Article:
What Is the Back-End Ratio?
The back-end ratio, also known as the debt-to-income ratio, is a ratio that indicates what portion of a person’s monthly income goes toward paying debts. Total monthly debt includes expenses, such as mortgage payments (principal, interest, taxes, and insurance), credit card payments, child support, and other loan payments.
Back-End Ratio = (Total monthly debt expense / Gross monthly income) x 100
Lenders use this ratio in conjunction with the front-end ratio to approve mortgages.
Limitations of the Back-End Ratio
It is important to recognize that the back-end ratio is simply one of many metrics that can be used to understand the borrower’s ability to settle their debt. Lenders can analyze the borrower’s credit history and credit score to make a decision on whether extending or raising credit is worthwhile.
The back-end ratio does not recognize the different types of debt and service costs of debt. For example, although credit cards yield a higher interest rate than student loans, they are added together in the numerator within the ratio.
If the borrower transfers balances from a low-interest credit card to a higher one, evidently, the monthly debt payments will be higher. Thus, the back-end ratio should be higher as well. However, as the ratio sums all debt in one package, the total debt outstanding remains the same.
What is the Front-End Ratio?
The front-end ratio is similar to the back-end ratio; however, the primary difference is that the front-end ratio only considers mortgage as the debt expense. Thus, the numerator will only be mortgage payments, while the denominator is the monthly income.
To calculate the front-end ratio, divide the mortgage payment by the monthly income. For example, if the borrower owes $1,500 in debt and $1,000 of it comes from a mortgage, while earning a monthly salary of $6,000, then their front-end ratio is $1,000 / $6,000 = 16.67%.
Unlike the back-end ratio, the front-end ratio comes with an upper limit of 28% for mortgages. The higher the ratio, the increase in the likelihood that the borrower will default on the mortgage, and vice-versa if the ratio is lower.
How does the back-end ratio differ from the front-end ratio?
Like the back-end ratio, the front-end ratio is another debt-to-income comparison used by mortgage underwriters, the only difference being the front-end ratio considers no debt other than the mortgage payment.
Therefore, the front-end ratio is calculated by dividing only the borrower’s mortgage payment by his or her monthly income. Returning to the example above, assume that out of the borrower’s $2,000 monthly debt obligation, their mortgage payment comprises $1,200 of that amount.
The borrower’s front-end ratio, then, is ($1,200 / $5,000), or 24%. A front-end ratio of 28% is a common upper limit imposed by mortgage companies. Like with the back-end ratio, certain lenders offer greater flexibility on the front-end ratio, especially if a borrower has other mitigating factors, such as good credit, reliable income, or large cash reserves.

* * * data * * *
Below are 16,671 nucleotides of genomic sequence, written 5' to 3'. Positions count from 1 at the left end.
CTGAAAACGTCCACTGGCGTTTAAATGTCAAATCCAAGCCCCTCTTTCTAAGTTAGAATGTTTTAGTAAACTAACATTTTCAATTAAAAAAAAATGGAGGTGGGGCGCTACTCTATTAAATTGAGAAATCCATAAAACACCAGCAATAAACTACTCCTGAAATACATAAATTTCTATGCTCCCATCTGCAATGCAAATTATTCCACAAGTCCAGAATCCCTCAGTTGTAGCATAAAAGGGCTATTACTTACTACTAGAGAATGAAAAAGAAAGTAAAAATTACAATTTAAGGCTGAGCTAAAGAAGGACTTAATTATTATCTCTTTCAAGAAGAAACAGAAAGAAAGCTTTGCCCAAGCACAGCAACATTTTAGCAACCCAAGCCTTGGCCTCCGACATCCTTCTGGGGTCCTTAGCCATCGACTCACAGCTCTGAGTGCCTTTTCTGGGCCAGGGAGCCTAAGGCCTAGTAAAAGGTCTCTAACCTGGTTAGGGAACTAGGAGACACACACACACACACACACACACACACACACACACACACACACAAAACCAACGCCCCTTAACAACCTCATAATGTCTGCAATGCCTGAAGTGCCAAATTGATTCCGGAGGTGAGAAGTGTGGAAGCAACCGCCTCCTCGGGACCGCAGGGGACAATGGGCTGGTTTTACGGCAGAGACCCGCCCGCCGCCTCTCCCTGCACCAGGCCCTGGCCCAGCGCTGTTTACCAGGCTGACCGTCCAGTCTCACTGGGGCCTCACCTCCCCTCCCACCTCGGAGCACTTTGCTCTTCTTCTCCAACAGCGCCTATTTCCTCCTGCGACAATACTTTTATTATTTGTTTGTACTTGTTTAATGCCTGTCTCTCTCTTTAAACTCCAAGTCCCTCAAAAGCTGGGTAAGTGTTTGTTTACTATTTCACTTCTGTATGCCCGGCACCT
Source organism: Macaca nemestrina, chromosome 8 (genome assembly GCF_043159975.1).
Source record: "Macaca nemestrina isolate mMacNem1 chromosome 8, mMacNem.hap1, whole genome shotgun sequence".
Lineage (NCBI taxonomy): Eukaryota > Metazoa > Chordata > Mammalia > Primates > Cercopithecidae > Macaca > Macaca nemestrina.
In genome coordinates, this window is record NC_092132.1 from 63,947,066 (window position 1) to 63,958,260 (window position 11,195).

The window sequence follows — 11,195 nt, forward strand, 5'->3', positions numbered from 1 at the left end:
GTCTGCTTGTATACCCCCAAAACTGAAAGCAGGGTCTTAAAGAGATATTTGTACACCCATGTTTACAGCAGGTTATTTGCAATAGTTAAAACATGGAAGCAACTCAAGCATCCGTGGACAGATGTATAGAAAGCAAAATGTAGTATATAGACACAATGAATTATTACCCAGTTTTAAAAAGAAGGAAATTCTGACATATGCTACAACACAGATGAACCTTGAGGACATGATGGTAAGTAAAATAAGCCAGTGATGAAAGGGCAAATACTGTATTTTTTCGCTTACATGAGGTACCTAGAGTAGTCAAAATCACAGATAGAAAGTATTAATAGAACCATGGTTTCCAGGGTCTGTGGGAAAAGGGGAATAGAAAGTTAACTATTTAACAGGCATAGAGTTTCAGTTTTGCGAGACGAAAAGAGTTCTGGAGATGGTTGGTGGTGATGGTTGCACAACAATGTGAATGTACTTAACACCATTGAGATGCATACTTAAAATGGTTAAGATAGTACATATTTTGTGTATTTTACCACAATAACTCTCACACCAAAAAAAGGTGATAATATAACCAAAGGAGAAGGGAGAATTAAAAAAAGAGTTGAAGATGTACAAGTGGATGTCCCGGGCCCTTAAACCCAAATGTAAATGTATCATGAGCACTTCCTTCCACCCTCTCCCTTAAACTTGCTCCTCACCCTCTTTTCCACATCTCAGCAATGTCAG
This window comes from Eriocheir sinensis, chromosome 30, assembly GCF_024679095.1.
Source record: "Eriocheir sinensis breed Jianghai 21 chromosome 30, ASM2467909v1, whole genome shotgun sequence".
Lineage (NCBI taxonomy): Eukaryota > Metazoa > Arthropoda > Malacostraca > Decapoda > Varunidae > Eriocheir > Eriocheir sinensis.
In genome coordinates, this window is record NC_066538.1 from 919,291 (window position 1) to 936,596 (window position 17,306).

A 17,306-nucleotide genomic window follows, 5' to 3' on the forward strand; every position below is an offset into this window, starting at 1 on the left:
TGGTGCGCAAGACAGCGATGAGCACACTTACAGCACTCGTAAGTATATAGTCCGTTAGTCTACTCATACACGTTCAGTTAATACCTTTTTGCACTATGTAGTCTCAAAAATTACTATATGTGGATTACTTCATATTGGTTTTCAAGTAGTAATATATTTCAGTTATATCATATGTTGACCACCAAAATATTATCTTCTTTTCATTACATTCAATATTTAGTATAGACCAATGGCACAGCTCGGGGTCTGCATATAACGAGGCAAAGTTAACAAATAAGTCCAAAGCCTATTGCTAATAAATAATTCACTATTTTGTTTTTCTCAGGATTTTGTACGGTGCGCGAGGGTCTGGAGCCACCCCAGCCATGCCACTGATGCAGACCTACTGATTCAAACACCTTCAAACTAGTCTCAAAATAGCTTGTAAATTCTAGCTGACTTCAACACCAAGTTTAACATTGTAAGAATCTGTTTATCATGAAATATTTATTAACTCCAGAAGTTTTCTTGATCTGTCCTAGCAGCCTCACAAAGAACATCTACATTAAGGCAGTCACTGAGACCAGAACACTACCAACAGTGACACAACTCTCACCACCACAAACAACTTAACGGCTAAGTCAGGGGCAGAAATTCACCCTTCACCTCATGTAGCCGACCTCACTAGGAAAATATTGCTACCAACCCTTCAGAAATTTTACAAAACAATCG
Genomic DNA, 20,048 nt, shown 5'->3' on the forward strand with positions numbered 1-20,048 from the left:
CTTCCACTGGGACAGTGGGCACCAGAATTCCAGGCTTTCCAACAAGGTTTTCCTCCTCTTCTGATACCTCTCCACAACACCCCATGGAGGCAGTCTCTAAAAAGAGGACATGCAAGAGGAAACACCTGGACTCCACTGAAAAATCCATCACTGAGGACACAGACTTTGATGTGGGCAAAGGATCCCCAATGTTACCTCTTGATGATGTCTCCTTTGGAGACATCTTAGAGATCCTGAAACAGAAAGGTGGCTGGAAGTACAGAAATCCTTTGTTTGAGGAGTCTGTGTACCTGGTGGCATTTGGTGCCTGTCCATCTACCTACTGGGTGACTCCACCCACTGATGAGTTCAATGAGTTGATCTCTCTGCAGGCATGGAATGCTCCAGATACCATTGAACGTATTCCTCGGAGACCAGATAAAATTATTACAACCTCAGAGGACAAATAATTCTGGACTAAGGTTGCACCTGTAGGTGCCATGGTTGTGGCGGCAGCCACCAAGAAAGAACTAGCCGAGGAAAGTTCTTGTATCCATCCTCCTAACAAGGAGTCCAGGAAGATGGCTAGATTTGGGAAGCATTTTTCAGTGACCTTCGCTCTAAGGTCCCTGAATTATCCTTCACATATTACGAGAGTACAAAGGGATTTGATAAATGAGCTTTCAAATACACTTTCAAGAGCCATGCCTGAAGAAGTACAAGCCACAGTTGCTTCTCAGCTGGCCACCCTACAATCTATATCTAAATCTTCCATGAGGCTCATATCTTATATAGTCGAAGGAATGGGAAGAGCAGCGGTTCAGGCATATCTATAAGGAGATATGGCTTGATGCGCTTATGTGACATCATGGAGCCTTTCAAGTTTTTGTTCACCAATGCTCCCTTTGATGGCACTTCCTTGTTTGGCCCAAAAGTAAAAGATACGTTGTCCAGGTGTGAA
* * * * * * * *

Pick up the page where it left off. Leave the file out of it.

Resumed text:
How do you calculate your back-end ratio?
Calculating your back-end ratio is pretty straightforward. Add all your monthly recurring debts with 10 or more months of payments remaining on them and divide them by your monthly gross income.
Consider you have the following debt payments:
- $500 in credit card payments
- $300 car loan payment
- $1,500 mortgage payment (including property taxes and insurance)
- $600 child support payment
You would have $2,900 in monthly debt payments. Now, assume you earn $120,000 per year, which would be $10,000 in gross monthly income. Divide $2,900 by $10,000, and you get 0.29, which is a 29% back-end ratio.
Lenders can use various sources of income to calculate your back-end ratio. Some of the income sources include:
- Normal salary
- Yearly bonus
- Self-employment income
- Social Security income
- 401(k) disbursements
- Pension payments
- Disability payments
- Alimony or child support received
How does your back-end ratio impact loan approval?
Your back-end ratio can be a make-or-break factor in getting approved for a loan or mortgage. Your credit history is typically the first thing lenders look at, but if they determine you can’t afford the loan because your DTI ratio is too high, they’ll likely deny you.
Each lender has differing back-end DTI ratio requirements, and their strictness will often change with your credit score, previous mortgage payment history, surplus monthly income, and more.
For lenders who work with government-backed lending programs, like the Federal Housing Administration (FHA), there are guidelines they must work within. Each lender can still maintain its guidelines as long as they fit within the FHA loan’s minimum requirements.
For example, someone seeking an FHA loan must have a back-end ratio of 43% or less. An individual lender can tighten its FHA restrictions to 40% or lower. However, the lender can’t loosen its back-end ratio requirement to 45% without the buyer meeting specific FHA-permitted exceptions, like buying an energy-efficient home or showing additional cash reserves (savings).
How to Improve a Back-End Ratio?
Paying off credit cards and selling a financed car are two ways a borrower can lower their back-end ratio. If the mortgage loan being applied for is a refinance and the home has enough equity, consolidating other debt with a cash-out refinance can lower the back-end ratio.
However, because lenders incur greater risk on a cash-out refinance, the interest rate is often slightly higher versus a standard rate-term refinance to compensate for the higher risk.
In addition, many lenders require a borrower to pay off the revolving debt in a cash-out refinance to close the debt accounts being paid off, lest they run his balance back up.